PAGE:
The seabeds hold a lot of treasures. Near Cancun, arts are in the service of the environment thanks to an insolite project : the world largest underwater museum. Described by Forbes as one of the world’s most unique travel destinations, this project was conceived as an original response to the degradation of the coral reefs due to mass tourism. Can arts help saving our oceans ?
The visit of this museum is a breathtaking experience. Imagine yourself one moment admiring the sculptures, trying to understand the story they are trying to tell you with their expressions and all this from the beautiful underworld. The most amazing part is to observe how the nature has taken back its rights. Indeed, the natural materials used to build the sculptures allow the reefs to grow, creating an artificial reef all over the sculptures with hundreds of submarine animals.
An encouraging initiative, knowing the damages caused by the climate change and mass tourism on the coral reefs.
Incidentally the Australian Great Barrier Reef has been devastated, losing 67% of its surface area in 2016 because of global warming.
The meso american coral reef would also be threatened by climate change according to Healthy Reef Initiative (HRI). In 2012, they were already alarming saying that 30% of the reefs were in a critical state compared to 6% 3 years before.
Several paths can be explored to change course : among them the creation of protected marine areas and the participation of the touristic sector in the protection of the biodiversity.
The MUSA museum is contributing in its way to the marine conservation creating a new ecosystem relieving pressure on natural resources. Inaugurated in late 2009 with more than 500 sculptures representing the evolution of the mayan world, it gathers the works of the British artist Jason de Caires Taylor.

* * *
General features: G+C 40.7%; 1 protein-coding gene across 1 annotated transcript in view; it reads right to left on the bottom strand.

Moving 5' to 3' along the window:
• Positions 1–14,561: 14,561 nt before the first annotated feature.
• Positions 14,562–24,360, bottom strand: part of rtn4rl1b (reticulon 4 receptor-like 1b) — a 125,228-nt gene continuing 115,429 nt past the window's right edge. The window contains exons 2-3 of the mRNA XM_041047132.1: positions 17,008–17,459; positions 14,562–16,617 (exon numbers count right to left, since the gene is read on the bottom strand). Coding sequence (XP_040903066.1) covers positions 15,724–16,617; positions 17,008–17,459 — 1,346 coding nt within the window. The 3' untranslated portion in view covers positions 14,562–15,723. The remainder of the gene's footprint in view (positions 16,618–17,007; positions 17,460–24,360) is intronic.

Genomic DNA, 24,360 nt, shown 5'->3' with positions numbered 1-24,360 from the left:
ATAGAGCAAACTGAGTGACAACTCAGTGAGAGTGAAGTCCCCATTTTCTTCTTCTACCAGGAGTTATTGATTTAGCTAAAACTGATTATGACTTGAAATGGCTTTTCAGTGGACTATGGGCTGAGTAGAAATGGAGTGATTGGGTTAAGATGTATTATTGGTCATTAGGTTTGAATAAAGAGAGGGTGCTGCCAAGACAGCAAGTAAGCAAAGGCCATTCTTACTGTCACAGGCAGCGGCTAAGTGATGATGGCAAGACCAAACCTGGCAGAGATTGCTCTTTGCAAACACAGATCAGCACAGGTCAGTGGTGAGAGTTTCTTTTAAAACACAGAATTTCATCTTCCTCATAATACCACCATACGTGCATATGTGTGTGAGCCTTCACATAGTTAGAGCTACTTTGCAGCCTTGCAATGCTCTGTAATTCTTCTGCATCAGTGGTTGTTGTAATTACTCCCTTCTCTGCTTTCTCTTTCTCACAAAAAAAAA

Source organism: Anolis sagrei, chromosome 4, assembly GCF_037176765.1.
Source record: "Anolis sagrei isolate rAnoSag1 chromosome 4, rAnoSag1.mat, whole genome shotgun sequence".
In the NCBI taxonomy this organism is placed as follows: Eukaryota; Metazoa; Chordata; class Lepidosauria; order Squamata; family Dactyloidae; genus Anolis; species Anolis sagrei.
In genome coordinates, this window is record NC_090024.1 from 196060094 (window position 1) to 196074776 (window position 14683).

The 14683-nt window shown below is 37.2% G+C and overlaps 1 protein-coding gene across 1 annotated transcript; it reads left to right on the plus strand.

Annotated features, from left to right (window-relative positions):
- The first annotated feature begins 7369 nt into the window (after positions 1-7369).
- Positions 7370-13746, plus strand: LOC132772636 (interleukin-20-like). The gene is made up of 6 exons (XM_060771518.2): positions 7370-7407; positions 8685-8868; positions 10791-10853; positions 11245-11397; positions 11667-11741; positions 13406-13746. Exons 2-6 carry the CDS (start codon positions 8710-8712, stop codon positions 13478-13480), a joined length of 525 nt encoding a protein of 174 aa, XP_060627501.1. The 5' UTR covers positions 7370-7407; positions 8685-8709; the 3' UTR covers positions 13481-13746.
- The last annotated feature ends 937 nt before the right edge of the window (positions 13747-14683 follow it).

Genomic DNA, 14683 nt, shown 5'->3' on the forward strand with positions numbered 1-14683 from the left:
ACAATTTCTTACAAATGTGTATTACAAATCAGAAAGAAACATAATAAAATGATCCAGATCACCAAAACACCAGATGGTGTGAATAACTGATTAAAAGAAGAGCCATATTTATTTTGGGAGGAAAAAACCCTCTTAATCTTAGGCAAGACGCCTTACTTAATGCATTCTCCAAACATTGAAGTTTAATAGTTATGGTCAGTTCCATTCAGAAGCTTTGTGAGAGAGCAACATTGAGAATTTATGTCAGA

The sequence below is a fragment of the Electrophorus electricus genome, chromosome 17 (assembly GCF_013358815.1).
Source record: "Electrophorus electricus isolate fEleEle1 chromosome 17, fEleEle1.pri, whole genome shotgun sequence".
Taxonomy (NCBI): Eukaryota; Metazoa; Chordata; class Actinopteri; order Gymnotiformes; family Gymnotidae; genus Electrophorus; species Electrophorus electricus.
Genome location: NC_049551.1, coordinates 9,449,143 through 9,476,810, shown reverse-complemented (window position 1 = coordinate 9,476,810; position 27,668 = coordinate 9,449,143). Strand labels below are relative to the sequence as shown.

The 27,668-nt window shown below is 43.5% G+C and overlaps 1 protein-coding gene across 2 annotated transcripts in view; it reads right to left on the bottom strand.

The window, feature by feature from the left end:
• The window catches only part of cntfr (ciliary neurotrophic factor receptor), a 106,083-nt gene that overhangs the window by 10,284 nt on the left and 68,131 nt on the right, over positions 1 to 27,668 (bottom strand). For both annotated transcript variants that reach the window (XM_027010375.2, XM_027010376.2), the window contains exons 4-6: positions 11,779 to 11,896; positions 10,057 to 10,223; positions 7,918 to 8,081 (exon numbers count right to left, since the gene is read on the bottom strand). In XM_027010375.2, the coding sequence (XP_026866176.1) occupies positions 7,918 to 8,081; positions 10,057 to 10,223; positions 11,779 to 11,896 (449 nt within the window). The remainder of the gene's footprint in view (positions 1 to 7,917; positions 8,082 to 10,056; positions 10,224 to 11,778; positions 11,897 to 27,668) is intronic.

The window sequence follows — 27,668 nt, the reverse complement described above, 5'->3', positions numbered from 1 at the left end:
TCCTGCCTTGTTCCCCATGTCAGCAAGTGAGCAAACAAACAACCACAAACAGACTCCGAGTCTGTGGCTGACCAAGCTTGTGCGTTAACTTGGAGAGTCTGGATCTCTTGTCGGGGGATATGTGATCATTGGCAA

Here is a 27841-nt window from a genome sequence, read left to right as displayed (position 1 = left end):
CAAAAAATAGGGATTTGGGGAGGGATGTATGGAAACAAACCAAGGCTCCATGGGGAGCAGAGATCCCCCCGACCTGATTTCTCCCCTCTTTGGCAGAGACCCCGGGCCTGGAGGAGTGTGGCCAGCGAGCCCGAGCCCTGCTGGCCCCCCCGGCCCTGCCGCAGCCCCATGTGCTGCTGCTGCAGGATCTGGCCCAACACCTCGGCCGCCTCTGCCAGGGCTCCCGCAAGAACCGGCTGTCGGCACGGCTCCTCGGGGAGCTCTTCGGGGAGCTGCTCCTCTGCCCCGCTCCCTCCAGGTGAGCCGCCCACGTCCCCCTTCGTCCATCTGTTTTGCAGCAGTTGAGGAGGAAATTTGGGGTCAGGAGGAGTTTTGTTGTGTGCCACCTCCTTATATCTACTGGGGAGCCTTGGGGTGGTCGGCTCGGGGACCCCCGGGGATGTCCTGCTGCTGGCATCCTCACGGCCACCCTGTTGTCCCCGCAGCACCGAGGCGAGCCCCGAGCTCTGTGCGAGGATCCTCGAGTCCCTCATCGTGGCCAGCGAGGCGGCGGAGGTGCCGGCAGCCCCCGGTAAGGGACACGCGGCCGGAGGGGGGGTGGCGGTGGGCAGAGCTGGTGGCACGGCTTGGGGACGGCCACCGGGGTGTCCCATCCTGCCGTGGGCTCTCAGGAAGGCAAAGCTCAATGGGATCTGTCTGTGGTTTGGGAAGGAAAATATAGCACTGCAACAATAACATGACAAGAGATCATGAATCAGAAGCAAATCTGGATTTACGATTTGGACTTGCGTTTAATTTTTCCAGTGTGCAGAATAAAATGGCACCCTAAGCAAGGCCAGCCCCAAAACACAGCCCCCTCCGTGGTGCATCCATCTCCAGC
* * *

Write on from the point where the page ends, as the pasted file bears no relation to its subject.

According to himself, his pioneering art projects seek to encourage environmental awareness and instigate social change, leading us to appreciate the breathtaking natural beauty of the underwater world.
Another example of arts project raising awareness about the environment : Comunité - a music festival in Mexico organized in partnership with Restore Coral, a local organization aiming to protect the coral reefs.
I have always had a feeling of rejection thinking about Cancun, because of the a priori of ugly mass tourism destination. And after three months living in Mexico, I am glad that I finally decided to go beyond that to meet with the other face of the city. Nothing can be 100% black or white. And this experience proved me that besides the hundreds of all inclusive hotels, there is a community of local people living there who do not agree with the established system. They fight in their way to protect what is left ; protesting against the destruction of the mangrove and cleaning the seabeds from the plastic bags and other waste.
Cancun now counts with about 1.7 millions visitors a year, a fixed poblation of 50 000 habitants and the expansion is not stopping there. Mexico has the ambition to become the 5th world destination by 2018.
However the tourism honey pot need to be used to protect the environment instead of destroying it. And if the common sense and the proven scientific evidence about climate change are irrefutable but not convincing enough, there are two triggers that usually push the humans to act : money and emotions.
The economic argument will eventually push the companies and governments to act. A report from the Australian Institute think tank evaluate the lost of almost 800 million euros of touristic income due to the degradation of the coral reefs in Australia.
From the tourists side, the search for new experiences seems to be a growing trend among the travellers. So the tourists might be diverted from the natural coral reefs with alternative experiences such as underwater museums, and act consciously while having fun in a music festival. These new creative initiatives might contribute to lead a new way.